The funny thing about today’s trend in throwback barbershops, and the renewed interest in men’s grooming—which I covered in D Magazine’s October issue—is that not even 15 years ago, men who used face cleanser instead of a Zest soap bar and admitted to having a daily cardio regimen were such an aberration, they earned their own term, “metrosexual,” a whole other classification to separate them from those who didn’t care about fine lines or ab definition.
Since there’s no better way explore our past lives than a search through the D Magazine archives, I dug up this gem, found below, a feature on the “most metrosexual men that Dallas has to offer.” While the concept itself is pretty ridiculous, it was made all the better by Laura Kostelny, who I might say—if I wasn’t within spitting distance of Tim and Zac—was the funniest writer on staff in her day (she’s now at a well-known knee-slapper of a publication called Country Living). I highly recommend squinting and giving her prose a good read, or clicking here to read the ancient online version.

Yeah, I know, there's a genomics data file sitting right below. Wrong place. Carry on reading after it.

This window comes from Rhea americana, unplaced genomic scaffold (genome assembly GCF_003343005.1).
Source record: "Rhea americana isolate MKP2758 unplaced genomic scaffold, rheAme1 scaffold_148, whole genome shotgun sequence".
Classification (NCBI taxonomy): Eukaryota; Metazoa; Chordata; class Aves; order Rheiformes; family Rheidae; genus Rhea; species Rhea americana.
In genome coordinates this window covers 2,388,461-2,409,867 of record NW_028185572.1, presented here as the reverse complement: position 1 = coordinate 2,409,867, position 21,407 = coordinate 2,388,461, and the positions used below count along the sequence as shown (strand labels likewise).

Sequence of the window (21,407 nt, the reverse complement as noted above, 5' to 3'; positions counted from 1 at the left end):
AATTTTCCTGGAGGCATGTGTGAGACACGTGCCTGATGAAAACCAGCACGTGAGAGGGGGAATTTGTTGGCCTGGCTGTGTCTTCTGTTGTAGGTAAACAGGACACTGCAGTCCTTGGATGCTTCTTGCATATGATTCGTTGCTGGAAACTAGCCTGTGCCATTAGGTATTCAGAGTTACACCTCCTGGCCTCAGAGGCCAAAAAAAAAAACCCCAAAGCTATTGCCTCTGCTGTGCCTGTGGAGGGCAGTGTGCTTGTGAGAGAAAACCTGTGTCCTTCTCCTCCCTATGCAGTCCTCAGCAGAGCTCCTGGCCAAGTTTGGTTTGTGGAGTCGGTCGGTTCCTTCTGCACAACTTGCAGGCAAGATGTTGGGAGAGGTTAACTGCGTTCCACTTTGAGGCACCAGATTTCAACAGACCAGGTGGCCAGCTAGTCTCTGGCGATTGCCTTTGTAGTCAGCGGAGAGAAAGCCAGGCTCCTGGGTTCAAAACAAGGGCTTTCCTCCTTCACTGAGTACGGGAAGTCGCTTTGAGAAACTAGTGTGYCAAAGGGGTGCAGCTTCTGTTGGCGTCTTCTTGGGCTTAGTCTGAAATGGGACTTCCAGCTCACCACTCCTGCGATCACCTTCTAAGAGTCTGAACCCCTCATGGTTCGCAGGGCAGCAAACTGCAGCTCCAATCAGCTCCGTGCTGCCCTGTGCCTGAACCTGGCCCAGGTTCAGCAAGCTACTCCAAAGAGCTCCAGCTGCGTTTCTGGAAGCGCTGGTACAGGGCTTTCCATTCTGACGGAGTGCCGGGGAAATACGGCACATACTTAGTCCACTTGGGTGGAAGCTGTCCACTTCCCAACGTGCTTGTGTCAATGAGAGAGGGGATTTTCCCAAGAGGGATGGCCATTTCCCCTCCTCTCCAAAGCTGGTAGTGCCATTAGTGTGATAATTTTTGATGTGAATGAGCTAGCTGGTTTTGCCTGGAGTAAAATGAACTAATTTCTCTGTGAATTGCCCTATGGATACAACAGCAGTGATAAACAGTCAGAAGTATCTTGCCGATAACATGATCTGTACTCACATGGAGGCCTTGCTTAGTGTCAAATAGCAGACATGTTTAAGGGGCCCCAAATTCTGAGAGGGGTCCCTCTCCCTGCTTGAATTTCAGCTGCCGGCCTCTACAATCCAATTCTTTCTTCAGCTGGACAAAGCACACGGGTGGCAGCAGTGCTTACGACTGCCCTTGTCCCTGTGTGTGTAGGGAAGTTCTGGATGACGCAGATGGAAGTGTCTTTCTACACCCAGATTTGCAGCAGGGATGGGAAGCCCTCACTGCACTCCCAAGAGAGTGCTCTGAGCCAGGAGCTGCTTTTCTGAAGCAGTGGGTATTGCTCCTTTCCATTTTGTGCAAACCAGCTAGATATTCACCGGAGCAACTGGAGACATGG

Because I couldn’t help but notice that none of the men here were what I, personally, would consider extremely sexy, I contacted Laura to see if she remembered anything about this feature. She wrote back: “Well, I will say, more loving formatting and better photography would probably help the gentlemen and the story itself. Honestly, I don’t remember much about the piece. I was a freelancer at the time—so it was maybe my third assignment? I know I was given a list of folks. (I actually went on to do a piece all about John Reoch.) If I recall, I was turned down a lot. Men didn’t love the term ‘metrosexual’ then. They probably don’t love it now.”
It’s no surprise men didn’t love the word, but fortunately, it went out of fashion along with “cyberspace.” And these days, guys, it’s all cool. No one’s going to laugh if you go sweater shopping or double-tap Instagram pics of trending haircuts. You do you. Just please don’t shave that beard.